Colombo Telegraph

Sri Lanka Is Already ‘Quasi Unitary’

By Laksiri Fernando

Dr. Laksiri Fernando

There are possibilities that the debates on the new constitution making process becoming polarized on ‘unitary’ versus ‘federal’ lines. This is unfortunate because the ‘old distinctions’ between the two do not exist any longer. The distinctions or differences are within a broad spectrum of state or constitutional types, and not between the above binary categories. It is only at the two extreme points that ‘pure unitary’ or ‘pure federal’ states may exist, and even that only in theory, but not in practice.

Even in the case of Sri Lanka what exists is a ‘quasi unitary’ system and not an old type of ‘unitary state’ or a ‘unitary constitution.’ This became abundantly clear during the decision of the Supreme Court on the 13th Amendment. When the Amendment as a Bill was referred to the Supreme Court, a full bench of nine judges sat in judgement, and only five determined that it was not in contravention of the ‘unitary state.’ The opinion/s of the other four differed and they dissented.

Supreme Court Decision

Of course one can argue that the divisions/opinions of the judges were not purely on constitutional or legal grounds, judging from many (‘political’) judgements during and after that period. However, considering the main arguments of the petitioners, it is clear that the two main issues were about the ‘unitary character of the state’ and the ‘supremacy of Parliament,’ and therefore, the divided opinion reflects the ambiguity of these matters when the 13th Amendment was introduced. Let me quote the Supreme Court (majority) determination.

“The Unitary character of the State of which the characteristics are the supremacy of the Central Parliament and the absence of subsidiary sovereign bodies remains unaffected. The Provincial Councils do not exercise sovereign legislative power and are only subsidiary bodies exercising limited legislative power subordinate to that of Parliament. Parliament has not thereby abdicated or in any manner alienated its legislative power in favour of any newly created legislative authority. The concept of devolution is used to mean the delegation of Central Government power without the relinquishment of supremacy. Devolution may be legislative or administrative or both and should be distinguished from decentralization. The scheme of devolution set out in the Bills does not erode the sovereignty of the People and does not require the approval of the People at a Referendum.”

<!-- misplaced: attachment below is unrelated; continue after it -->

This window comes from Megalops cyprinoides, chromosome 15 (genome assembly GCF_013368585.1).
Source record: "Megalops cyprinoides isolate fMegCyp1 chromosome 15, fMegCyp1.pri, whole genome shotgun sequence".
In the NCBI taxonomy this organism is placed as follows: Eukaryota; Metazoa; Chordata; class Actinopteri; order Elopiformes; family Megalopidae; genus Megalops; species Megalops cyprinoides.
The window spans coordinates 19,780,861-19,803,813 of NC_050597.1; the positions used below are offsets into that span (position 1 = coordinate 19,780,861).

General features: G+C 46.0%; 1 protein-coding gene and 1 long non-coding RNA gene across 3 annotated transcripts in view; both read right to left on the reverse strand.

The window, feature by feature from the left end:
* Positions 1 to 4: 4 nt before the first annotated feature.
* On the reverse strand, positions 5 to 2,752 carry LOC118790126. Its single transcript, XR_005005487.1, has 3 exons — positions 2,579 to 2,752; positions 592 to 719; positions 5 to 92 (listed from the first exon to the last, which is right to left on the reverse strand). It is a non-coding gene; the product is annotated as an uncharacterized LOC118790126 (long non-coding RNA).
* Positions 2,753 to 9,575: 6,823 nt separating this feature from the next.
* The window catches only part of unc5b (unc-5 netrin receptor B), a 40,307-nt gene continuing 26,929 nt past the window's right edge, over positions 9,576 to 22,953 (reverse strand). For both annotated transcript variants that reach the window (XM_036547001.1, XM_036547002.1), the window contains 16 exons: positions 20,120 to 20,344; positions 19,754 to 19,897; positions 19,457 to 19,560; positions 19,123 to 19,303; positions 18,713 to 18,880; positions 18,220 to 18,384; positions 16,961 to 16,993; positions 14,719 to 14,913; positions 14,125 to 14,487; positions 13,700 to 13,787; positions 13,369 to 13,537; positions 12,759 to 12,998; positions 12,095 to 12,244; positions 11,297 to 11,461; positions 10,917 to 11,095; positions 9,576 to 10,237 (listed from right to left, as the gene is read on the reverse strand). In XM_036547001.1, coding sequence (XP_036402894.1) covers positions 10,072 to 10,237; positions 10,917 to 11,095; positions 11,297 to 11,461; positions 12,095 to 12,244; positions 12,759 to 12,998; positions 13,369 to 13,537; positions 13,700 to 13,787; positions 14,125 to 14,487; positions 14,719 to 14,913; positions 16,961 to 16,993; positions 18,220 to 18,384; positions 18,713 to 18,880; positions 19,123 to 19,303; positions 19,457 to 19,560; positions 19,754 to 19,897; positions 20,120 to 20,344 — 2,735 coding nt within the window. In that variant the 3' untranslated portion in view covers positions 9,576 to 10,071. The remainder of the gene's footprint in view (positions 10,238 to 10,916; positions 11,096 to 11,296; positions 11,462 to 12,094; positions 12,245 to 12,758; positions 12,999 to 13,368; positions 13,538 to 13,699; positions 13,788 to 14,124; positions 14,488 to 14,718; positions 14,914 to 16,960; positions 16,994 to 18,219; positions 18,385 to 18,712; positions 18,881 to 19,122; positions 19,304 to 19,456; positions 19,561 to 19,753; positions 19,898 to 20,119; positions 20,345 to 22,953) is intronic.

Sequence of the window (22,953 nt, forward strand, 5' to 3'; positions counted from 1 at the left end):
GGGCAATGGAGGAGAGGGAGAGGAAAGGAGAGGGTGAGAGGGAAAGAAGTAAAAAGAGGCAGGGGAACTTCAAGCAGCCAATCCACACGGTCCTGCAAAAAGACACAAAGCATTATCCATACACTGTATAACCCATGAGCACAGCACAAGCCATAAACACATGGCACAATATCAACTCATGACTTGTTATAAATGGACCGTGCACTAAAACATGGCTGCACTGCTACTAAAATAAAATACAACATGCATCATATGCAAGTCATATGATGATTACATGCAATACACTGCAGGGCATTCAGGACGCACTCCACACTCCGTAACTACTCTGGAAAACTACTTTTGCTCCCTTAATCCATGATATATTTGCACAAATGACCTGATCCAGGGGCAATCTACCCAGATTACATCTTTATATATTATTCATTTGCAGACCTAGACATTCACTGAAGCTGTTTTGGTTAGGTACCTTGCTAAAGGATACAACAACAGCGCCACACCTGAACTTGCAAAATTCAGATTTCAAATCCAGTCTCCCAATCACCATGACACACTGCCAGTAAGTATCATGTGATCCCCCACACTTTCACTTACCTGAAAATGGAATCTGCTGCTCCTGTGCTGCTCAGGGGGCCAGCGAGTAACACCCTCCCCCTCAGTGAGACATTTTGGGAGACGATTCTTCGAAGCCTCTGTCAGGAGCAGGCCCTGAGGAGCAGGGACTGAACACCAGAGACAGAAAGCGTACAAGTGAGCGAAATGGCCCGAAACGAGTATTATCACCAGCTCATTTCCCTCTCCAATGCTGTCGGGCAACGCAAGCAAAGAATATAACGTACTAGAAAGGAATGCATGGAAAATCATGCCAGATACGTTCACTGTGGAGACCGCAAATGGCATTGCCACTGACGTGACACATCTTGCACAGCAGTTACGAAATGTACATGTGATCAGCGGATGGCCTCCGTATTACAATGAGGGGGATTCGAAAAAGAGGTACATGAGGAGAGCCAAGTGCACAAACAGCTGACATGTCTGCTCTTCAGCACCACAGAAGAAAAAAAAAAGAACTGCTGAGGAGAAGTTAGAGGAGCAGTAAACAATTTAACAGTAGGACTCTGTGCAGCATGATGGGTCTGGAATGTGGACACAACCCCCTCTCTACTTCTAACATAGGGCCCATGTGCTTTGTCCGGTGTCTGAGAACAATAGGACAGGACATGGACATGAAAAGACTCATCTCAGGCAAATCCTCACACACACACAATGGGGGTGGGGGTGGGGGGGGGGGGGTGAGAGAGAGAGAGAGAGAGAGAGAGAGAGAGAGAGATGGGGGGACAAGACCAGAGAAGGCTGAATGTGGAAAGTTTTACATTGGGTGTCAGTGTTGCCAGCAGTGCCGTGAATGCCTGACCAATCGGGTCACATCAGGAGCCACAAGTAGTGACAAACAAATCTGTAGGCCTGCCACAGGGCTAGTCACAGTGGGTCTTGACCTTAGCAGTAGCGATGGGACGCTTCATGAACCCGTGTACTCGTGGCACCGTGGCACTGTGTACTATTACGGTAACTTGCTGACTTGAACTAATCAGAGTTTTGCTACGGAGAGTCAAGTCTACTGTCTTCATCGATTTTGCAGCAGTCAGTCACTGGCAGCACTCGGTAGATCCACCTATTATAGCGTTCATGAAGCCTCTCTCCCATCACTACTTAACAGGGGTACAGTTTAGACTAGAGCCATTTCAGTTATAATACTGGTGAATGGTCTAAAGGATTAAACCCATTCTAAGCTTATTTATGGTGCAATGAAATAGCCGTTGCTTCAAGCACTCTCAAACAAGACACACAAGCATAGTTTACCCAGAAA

The majority view had taken the ‘supremacy of the central parliament’ and the ‘absence of subsidiary (yet) sovereign bodies’ as the main characteristics of a unitary state. To that extent they were correct in concluding that the ‘unitary character of the state remains unaffected.’ There is ‘further extent’ that they have not spelled out. That is that the provincial councils derive their authority also from the Constitution like the central Parliament. It is true that the provincial council system has not ‘altered’ the unitary character of the state, but ‘qualified’ it.

It is not mere unitary state that exist now, but ‘unitary state with devolution’ or with extensive devolution. That was the intention of the 13th Amendment, emulating the Indian system, although it has not been done harmoniously. That is why changes with clear clarifications are necessary in a New Constitution. The 13th Amendment has not gone to the extent of federalism or even quasi federalism. It remains as, one could say, ‘quasi unitary state.’

International Trends

How could we understand or interpret this quite a complex situation within the evolution of sates or constitutional systems in the world? When political scientists or constitutional lawyers defined ‘unitary’ or ‘federal’ states in early 20th century, there were only a limited number of states which were in existence. Others were vastly colonial territories. There was another category called ‘confederations.’ When the UN was formed in 1945, for example, there were only 51 member states but now 193 states. All these new states have written constitutions. Are they ‘unitary’ or ‘federal’? The demarcations are quite mixed except in few cases. Even the old states have evolved in mixed directions. The UK, Spain, France and even the US have become complex combinations. The former Soviet Union was always a strange animal (with an authoritarian underbelly) and difficult to strictly categorize into any of the above three: ‘confederal,’ ‘federal’ or ‘unitary.’ Even China today shows mixed characteristics.

Let me quote briefly from three sources, first theoretical, second case-study, and third comparative analysis, to explain the current thinking on the subject.